Thoughts on the Profession:
“With the recent problem in recruiting and retaining adequate teaching staffs, it is partially the responsibility of today’s teachers to mentor and assist the teachers of tomorrow. Because of this, I have endeavored to form a friendly, open relationship with new teachers arriving at our school — offering ideas, techniques, and materials until that teacher is able to develop her own. They have also helped me look at what I do and how I could improve my own performance.”

Community Involvement:
“The main focus of my commitment to the Marion County community involves the time I have spent at church in various functions. As a teacher Monday through Friday, it is refreshing to view the educational process from a different perspective.”


Bobbie Knighton
Eighth Grade Math, Fort King Middle School
Golden Apple Finalist

Thoughts on the Profession:
“A teacher is part of a team. Sharing ideas, discussing student needs, and working to make our school the best in the county are activities that make school feel like home.”

Personal Achievements:
“Education has drastically changed since I entered the classroom. Educators embrace these changes and work to keep pace or predict the new directions. I am proud to say I’ve been an integral part in making it more student- and experience-oriented.”

Goals:
“The responsibility of closing the achievement gap does not fall just on the teachers. Students need to look beyond where they have come from and set high, yet attainable goals to achieve their dreams.”

Community Involvement:
“The children of our community are not only mine but my husband’s. In 2003, the Marine Corps League recognized my husband and me for our support for the Toys For Tots program. Last year we raised over $6,000!”


Carla Nebesnyk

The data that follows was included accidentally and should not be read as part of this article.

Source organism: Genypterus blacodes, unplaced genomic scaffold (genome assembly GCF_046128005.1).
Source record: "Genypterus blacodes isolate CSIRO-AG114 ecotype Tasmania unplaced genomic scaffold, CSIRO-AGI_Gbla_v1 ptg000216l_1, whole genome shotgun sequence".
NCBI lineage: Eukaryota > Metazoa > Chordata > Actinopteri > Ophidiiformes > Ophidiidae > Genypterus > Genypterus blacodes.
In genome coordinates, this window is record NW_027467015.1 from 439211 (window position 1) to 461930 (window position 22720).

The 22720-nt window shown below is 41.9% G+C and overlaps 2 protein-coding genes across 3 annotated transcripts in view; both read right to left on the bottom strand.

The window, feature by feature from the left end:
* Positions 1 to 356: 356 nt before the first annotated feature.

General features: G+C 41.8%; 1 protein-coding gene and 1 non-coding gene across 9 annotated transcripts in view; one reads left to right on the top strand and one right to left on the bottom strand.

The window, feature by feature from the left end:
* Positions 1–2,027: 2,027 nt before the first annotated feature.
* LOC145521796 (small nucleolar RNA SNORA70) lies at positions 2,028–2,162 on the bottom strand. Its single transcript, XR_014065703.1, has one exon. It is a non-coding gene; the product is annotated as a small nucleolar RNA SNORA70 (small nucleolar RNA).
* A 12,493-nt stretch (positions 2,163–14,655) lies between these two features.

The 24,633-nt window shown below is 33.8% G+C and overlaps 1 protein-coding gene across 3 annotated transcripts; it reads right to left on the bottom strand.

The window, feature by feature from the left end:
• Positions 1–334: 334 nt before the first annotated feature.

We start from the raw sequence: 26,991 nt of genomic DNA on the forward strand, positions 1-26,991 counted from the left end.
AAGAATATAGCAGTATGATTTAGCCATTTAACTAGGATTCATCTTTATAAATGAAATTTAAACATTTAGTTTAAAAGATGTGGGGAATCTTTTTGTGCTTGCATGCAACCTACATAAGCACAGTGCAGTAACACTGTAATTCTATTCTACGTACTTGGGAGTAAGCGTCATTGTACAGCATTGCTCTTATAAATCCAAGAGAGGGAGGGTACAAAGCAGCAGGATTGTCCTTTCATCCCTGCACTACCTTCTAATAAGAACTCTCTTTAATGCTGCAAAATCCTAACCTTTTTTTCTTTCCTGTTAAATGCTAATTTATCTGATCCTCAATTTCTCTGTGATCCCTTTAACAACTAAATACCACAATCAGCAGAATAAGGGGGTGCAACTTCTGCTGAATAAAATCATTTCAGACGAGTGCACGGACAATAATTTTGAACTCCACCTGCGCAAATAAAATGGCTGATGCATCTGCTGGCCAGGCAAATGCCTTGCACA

ESE, Ward Highlands Elementary
Golden Apple Finalist

Personal Achievements:
“Being a teacher is a 12-month profession, a career that is rapidly changing. It requires me to be involved in many activities to promote my knowledge of these ideas.”

Goals:
“Every child has the ability to learn and it is the responsibility of the teacher to adapt and implement strategies that correspond to the individual needs of each student. Educators must encourage their students to reach their highest potential and to have a positive feeling of self-worth in and out of the classroom.”

In the Classroom:
“I want my students to come to class with a desire to learn and leave knowing they accomplished a goal. Each day holds new and exciting challenges, but with careful planning, preparation, and — best of all — humor, the awesome task of teaching touches the lives of many students.”

Thoughts on the Profession:
“Experts predict that over the next ten years the nation will need 2.2 to 2.4 million teachers. School districts are going to need to offer salary increases beyond just the first couple of years of teaching. Veteran teachers are being overlooked in order to hire beginning teachers.”


Christine DiSanza
Second Grade, Eighth Street Elementary
Rookie Teacher of the Year

Thoughts on the Profession:
“It’s imperative that that all children come to school each day feeling important and successful. I tell my students that learning takes practice.”

In the Classroom:
“Children learn by doing, so I encourage students to work together, ask peers for assistance, tutor each other, and use the room as a tool for success.”

Goals:
“I like to think of my teaching as a compass and my students as the ships. Our ships are always headed in the right direction — some may take longer, but we’ll all eventually reach where we need to be.”